Madison's Adaptation to the Coronavirus

A Student's Perspective

Madison's Adaptation to the Coronavirus

Updated: June 02, 2022

March 26, 2022

Despite challenging times, the human ability to adapt and survive, no matter what the conditions, has sustained us as a species throughout time.

Two years ago, no one could predict the challenges that our community was about to face. Masks and sanitizers became essential items that we would carry everywhere we went. Ongoing tests for COVID, social distancing, and isolation have left a trace of our emotional wellbeing.

As James Madison High School closed for quarantine in March of 2020, many students, including me, felt ecstatic. We received what seemed like an opportunity to rest from school for several weeks. Yet, as those weeks became months, and months grew into more than an entire year - no one was as cheerful anymore. The inability to physically communicate through the means of hugs or touch with our friends and family made handling the isolation even more problematic. We became prisoners in our own homes.

Online school caused mental suffering for many students. The lack of oxygen and Vitamin D, and the constant staring at screens for over 9 hours a day led to the atrophy of our brains. To stimulate our intellect, teachers increased the amount of homework, but this only made the situation worse. The lack of personal attention from teachers paired with a colossal amount of homework made it difficult for students to succeed in their classes.

When it was announced that schools would finally reopen, students started rejoicing. Hundreds of high schoolers stood in line to enter the building, enthusiastic to finally see their educators and classmates, many of whom they had never met.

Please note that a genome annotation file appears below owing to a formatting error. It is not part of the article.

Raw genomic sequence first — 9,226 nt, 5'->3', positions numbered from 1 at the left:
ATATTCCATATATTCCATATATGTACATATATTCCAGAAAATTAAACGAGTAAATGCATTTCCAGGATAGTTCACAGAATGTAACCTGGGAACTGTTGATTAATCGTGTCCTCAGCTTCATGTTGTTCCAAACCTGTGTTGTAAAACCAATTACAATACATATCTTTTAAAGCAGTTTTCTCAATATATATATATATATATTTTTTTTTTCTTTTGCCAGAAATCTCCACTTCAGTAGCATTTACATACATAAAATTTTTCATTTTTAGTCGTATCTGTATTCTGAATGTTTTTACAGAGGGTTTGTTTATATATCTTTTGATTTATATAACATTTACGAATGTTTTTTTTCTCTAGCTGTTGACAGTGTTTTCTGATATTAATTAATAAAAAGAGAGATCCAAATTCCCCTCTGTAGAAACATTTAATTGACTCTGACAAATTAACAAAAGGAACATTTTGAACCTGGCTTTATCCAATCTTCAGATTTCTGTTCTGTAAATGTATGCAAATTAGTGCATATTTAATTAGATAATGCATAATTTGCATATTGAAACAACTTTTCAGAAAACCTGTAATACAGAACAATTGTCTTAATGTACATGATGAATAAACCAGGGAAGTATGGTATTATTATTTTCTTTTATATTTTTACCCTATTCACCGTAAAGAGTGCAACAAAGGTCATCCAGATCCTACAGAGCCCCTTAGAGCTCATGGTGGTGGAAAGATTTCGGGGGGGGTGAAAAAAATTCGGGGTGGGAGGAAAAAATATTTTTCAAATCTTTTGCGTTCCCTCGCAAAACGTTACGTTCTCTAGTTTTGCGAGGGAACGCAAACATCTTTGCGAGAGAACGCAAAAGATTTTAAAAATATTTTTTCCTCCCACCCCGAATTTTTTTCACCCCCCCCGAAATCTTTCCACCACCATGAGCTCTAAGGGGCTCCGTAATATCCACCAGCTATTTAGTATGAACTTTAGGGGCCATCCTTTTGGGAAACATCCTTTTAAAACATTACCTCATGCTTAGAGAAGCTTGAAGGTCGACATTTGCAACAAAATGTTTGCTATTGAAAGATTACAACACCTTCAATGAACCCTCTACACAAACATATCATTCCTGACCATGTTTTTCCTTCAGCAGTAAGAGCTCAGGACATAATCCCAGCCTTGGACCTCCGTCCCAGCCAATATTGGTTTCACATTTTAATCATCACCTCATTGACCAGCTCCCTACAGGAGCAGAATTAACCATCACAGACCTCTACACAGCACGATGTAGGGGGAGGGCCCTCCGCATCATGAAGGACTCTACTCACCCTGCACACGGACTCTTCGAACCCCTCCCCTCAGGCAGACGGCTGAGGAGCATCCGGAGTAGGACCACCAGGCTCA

Even though the first several months were difficult for our school community, our school staff did everything in their power to return our school to its pre-pandemic state. Various safety measures are applied to reduce the risk of COVID infection. The stairs, along with hallways have been divided into two sections to lower student traffic. Sanitizers and air purifiers have been placed in every room. Health Screening is required to enter the school building, and students are selected daily for COVID testing. Emotional support clubs and counseling sessions have been created for students who struggle with depression. Various school spirit days are frequently organized to re-establish a sense of community. More and more student extracurricular opportunities have been created. Over the past 6 months, students were able to reopen more than thirty clubs.

The issue of academic failure has also been resolved. Online tutoring is provided to students in the afternoons to accommodate students’ schedules and allow more access to education. High-achieving students are encouraged to become involved in a peer tutoring program that is administered throughout the day.

As sorrowful as it is to say, the Coronavirus pandemic became something habitual for us. The majority of schools, including Madison, were finally able to return to pre-pandemic times and make themselves better. No matter what the world will face in the future, the human ability to adapt to our surroundings will always be part of our biology and will help us overcome any difficulties, just as schools throughout the nation did with the coronavirus pandemic.